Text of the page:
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Designing for the web can often be a tricky task, there are many variables to take in account, some of them of technological nature, some of them of human nature. The fold is something that involves a little bit of both.
What is the fold?
If you’re not familiar with the idea of the fold on web-design, we could say in a nutshell that it is the area of the site that your users will see without having to scroll, therefore, making that region very valuable. Now, calculating how big that area is, is a slightly more difficult task, it involves screen sizes, resolutions, browser type, operational system, how many toolbars the users have, and so it goes. But we’re not going to go that far this time, the point of this post is to argue that the fold may not be as important as it’s been said.
It is commonly said that users won’t scroll bellow the fold or won’t pay too much attention to the content bellow that line. I would agree that to a certain extant. I can’t deny that for most of the sites that area is the most important. That is the first impression you user will get, so there are some important tasks to accomplish on there such as:
- Informing the user what is the site all about and presenting your brand.
- Giving the user an idea of where he is on the site.
- Showing him where to go now.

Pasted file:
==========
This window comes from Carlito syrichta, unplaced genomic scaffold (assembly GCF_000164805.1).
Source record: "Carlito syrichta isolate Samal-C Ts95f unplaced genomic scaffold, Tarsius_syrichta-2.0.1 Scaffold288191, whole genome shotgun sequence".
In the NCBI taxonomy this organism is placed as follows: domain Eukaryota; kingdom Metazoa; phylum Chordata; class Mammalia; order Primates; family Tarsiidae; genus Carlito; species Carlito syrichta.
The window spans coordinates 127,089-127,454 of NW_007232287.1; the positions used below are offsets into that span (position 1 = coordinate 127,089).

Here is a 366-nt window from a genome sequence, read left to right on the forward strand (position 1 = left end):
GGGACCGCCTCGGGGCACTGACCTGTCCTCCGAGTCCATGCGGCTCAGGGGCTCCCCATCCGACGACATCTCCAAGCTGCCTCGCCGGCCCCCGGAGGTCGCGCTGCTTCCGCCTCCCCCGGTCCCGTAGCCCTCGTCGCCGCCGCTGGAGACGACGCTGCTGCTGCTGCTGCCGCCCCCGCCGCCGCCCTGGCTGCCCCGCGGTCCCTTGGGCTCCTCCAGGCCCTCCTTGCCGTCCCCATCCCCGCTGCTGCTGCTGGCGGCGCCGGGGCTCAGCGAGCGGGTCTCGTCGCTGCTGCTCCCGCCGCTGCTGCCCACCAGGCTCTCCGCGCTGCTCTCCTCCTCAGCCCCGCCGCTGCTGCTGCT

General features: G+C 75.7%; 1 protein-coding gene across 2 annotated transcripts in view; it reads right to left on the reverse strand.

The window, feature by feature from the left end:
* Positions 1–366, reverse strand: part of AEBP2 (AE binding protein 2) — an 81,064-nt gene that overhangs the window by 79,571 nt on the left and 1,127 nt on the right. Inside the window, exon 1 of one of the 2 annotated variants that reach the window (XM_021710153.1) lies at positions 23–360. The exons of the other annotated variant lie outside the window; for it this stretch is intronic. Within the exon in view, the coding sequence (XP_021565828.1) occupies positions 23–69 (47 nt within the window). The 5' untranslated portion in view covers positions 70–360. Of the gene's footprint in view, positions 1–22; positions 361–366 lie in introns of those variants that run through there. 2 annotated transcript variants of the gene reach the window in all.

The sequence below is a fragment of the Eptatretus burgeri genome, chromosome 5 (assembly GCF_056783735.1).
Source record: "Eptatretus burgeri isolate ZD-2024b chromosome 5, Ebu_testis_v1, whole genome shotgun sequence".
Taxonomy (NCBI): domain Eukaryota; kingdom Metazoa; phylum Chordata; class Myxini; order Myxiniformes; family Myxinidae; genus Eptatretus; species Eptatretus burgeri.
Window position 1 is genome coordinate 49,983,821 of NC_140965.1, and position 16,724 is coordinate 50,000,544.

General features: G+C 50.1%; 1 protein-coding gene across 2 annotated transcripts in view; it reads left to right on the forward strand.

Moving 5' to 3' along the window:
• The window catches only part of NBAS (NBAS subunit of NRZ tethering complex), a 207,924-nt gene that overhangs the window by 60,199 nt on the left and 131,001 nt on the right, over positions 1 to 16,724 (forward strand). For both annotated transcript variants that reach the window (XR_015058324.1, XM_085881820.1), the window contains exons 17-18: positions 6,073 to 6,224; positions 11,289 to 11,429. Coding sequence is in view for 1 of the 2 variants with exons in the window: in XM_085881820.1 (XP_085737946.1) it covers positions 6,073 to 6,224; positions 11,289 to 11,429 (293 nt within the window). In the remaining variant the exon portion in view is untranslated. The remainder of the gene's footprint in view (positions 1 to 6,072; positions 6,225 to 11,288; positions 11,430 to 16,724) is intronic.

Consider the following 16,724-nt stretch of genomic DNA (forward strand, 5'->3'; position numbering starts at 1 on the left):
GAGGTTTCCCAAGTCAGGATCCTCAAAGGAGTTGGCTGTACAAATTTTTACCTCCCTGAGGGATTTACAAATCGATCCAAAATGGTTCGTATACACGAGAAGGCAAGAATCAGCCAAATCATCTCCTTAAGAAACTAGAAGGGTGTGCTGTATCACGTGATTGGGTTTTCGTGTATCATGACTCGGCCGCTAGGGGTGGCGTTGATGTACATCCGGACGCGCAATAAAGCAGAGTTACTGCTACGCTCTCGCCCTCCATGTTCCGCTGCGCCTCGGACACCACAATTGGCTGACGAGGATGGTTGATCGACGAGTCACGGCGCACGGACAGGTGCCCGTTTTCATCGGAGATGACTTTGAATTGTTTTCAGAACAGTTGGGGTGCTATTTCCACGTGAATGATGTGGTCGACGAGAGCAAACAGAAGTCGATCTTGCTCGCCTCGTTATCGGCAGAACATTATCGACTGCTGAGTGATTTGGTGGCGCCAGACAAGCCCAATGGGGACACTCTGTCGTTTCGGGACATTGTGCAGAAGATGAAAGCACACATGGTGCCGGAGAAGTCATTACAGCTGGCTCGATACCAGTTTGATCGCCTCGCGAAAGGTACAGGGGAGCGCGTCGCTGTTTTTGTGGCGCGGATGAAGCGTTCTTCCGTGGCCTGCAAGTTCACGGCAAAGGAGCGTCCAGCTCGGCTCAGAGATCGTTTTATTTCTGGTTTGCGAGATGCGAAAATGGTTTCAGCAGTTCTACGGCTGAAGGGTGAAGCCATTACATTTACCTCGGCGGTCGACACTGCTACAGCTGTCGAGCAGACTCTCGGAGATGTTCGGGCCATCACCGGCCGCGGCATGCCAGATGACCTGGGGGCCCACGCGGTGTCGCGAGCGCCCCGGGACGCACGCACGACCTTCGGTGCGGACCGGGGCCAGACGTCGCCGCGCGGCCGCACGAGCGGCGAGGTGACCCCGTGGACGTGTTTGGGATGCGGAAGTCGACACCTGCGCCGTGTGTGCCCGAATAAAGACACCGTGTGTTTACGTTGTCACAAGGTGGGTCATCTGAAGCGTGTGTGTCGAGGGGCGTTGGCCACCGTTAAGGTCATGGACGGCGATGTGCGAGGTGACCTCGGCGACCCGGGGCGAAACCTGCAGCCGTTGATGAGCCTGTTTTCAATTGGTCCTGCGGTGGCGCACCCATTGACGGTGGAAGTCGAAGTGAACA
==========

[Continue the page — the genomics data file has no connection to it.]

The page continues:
Now, that's a lot of things to do in a such a small space. How can you expect to have your the rest of your content on top of that? Well, you don’t have to! What you have to do is make the user conformable and guide his visit. As long as he feels he is accomplishing his objectives he will scroll and explore the site. But, how can we accomplish that?
On design there are no formulas that will work 100% of the time. There are a couple of things that could help you though:
- Images and text that get cut by the fold.
- Avoid visual clues that would indicate the end page such as big white-spaces.
- Have compelling and relevant content.
Now, why should you believe on my words? After all the fold is one of the biggest dogmas of the internet still. Well, there is been a lot of research done regarding this subject! Here is some great articles you can look at:
- Blasting the Myth of the Fold
- Utilizing the Cut-off Look to Encourage Users To Scroll
- Changes in Web Usability Since 1994
- ClickTale Scrolling Research Report V2.0 - Part 1
- The myth of the page fold: evidence from user testing
- Page fold: myth or reality?
The bottom line is, you should take the fold in account while designing your page, but be smart about it! Don’t just believe that any content below it is dead or irrelevant web-design is not an exact science. And, in case of doubt, why not try some user testing?
What do you think bout the fold? How do you deal with it? We’d like to hear from you!